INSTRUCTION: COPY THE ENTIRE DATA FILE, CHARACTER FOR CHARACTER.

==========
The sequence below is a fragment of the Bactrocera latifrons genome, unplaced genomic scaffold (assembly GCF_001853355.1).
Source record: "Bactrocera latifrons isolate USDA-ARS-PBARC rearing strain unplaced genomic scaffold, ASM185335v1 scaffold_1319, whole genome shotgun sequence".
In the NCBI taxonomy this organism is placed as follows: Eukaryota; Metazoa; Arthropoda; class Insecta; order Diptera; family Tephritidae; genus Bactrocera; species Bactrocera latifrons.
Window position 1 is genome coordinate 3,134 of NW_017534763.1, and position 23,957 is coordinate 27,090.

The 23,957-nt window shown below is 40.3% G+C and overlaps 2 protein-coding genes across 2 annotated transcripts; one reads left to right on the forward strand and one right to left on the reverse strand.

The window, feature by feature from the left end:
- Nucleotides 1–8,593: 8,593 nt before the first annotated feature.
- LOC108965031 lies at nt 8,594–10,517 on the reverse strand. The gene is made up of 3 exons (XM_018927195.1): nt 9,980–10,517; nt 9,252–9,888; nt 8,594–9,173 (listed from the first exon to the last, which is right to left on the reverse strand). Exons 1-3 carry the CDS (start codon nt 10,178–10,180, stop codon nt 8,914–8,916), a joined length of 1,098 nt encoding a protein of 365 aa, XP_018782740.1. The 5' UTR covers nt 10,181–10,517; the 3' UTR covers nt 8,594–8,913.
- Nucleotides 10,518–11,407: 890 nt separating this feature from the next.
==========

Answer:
The sequence below is a fragment of the Bactrocera latifrons genome, unplaced genomic scaffold (assembly GCF_001853355.1).
Source record: "Bactrocera latifrons isolate USDA-ARS-PBARC rearing strain unplaced genomic scaffold, ASM185335v1 scaffold_1319, whole genome shotgun sequence".
In the NCBI taxonomy this organism is placed as follows: Eukaryota; Metazoa; Arthropoda; class Insecta; order Diptera; family Tephritidae; genus Bactrocera; species Bactrocera latifrons.
Window position 1 is genome coordinate 3,134 of NW_017534763.1, and position 23,957 is coordinate 27,090.

The 23,957-nt window shown below is 40.3% G+C and overlaps 2 protein-coding genes across 2 annotated transcripts; one reads left to right on the forward strand and one right to left on the reverse strand.

The window, feature by feature from the left end:
- Nucleotides 1–8,593: 8,593 nt before the first annotated feature.
- LOC108965031 lies at nt 8,594–10,517 on the reverse strand. The gene is made up of 3 exons (XM_018927195.1): nt 9,980–10,517; nt 9,252–9,888; nt 8,594–9,173 (listed from the first exon to the last, which is right to left on the reverse strand). Exons 1-3 carry the CDS (start codon nt 10,178–10,180, stop codon nt 8,914–8,916), a joined length of 1,098 nt encoding a protein of 365 aa, XP_018782740.1. The 5' UTR covers nt 10,181–10,517; the 3' UTR covers nt 8,594–8,913.
- Nucleotides 10,518–11,407: 890 nt separating this feature from the next.